Banking Giant KB Creates Crypto, NFT & CBDC-compatible Wallets
The South Korean banking giant Kookmin Bank (KB) says it has developed new multi-coin wallets that are capable of storing non-fungible tokens (NFT) and various tokens including central bank-issued coins.
Fn News, KB has developed solutions using the Klaytn blockchain protocol, which was developed by the internet powerhouse and chat app operator Kakao.
The decision to use Klaytn is not insignificant in this instance – Kakao and other firms are currently working on a central bank digital currency (CBDC) pilot in conjunction with the central
Bank of Korea. The pilot is making use of the Klaytn protocol.
KB said that its “multi-asset digital wallet” had successfully completed testing – and would likely first be put to the test as part of the pilot, which is due to wrap up next year.
The bank said that the wallet would “enable charging [account top-ups], remittance and payment” services for “various digital assets,” such as “cryptoassets, local government-issued [stablecoins] and NFTs.”
It claimed that the development had made use of KB’s “own technology,” and would “secure” its “competitiveness” in the sector by “securing core technologies” in the “digital asset” industry.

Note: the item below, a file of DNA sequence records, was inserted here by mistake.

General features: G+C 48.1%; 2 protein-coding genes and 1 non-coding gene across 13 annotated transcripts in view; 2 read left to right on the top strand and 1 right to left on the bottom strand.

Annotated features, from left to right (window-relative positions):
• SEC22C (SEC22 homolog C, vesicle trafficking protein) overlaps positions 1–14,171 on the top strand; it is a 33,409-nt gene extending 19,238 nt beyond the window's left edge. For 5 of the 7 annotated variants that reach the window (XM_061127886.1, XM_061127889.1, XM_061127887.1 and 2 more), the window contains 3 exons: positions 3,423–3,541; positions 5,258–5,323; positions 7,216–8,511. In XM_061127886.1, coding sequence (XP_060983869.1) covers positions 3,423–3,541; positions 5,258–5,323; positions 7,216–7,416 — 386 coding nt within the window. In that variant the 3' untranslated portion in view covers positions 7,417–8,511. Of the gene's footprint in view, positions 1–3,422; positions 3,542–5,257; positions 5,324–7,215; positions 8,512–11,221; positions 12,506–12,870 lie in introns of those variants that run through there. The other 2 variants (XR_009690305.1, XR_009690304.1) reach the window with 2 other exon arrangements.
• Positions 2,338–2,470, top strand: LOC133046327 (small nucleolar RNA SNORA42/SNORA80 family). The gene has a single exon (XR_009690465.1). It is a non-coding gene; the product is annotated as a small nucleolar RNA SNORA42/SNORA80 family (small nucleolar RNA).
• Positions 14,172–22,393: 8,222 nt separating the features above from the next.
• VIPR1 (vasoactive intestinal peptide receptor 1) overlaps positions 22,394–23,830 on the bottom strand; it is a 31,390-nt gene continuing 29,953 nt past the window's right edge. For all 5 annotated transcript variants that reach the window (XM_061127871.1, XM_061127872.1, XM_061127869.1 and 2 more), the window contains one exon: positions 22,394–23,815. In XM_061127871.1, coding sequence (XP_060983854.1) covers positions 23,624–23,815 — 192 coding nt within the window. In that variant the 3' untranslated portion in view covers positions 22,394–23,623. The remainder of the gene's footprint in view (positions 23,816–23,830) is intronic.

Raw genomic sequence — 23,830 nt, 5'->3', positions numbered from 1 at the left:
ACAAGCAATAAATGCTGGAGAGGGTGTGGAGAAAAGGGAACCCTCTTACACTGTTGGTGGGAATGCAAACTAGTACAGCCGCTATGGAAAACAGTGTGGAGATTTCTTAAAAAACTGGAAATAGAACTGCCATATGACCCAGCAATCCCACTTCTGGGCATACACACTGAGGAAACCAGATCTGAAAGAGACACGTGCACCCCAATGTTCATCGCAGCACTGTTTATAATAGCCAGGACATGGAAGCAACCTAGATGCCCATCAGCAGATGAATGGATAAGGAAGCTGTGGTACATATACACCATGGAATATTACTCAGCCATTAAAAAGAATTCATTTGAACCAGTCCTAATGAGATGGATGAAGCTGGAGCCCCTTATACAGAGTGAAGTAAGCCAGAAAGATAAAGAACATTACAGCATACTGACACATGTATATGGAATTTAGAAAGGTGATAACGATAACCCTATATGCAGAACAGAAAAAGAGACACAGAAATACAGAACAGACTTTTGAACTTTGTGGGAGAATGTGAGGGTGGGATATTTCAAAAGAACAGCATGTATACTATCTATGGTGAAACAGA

A KB official was quoted as stating:
“We plan to actively participate in the CBDC [pilot] testing run for the Bank of Korea next year. We plan to gradually upgrade [the wallet] by adding more functionality in the future.”
KB and its major domestic rivals have indicated that they see
crypto – or to be more specific, crypto custody – as a possible growth engine. The firm just over a year ago co-launched a joint-venture crypto custody firm named Korea Digital Asset (KODA). At the time, the bank spelled out plans to create a business-to-business-focused “digital assets bank” for crypto. KODA initially was only compatible with bitcoin (BTC), but the firm said it wanted to add ethereum (ETH) handling capacities at a future date.
Commercial banks around the world have been keen to carve out a niche for themselves in the event that central banks do indeed issue CBDCs – with custody and distribution earmarked as possible avenues.
Private sector institutions worry that without innovation of this sort, central banks could effectively limit their functions to mere lending, mortgages, and borrowing services.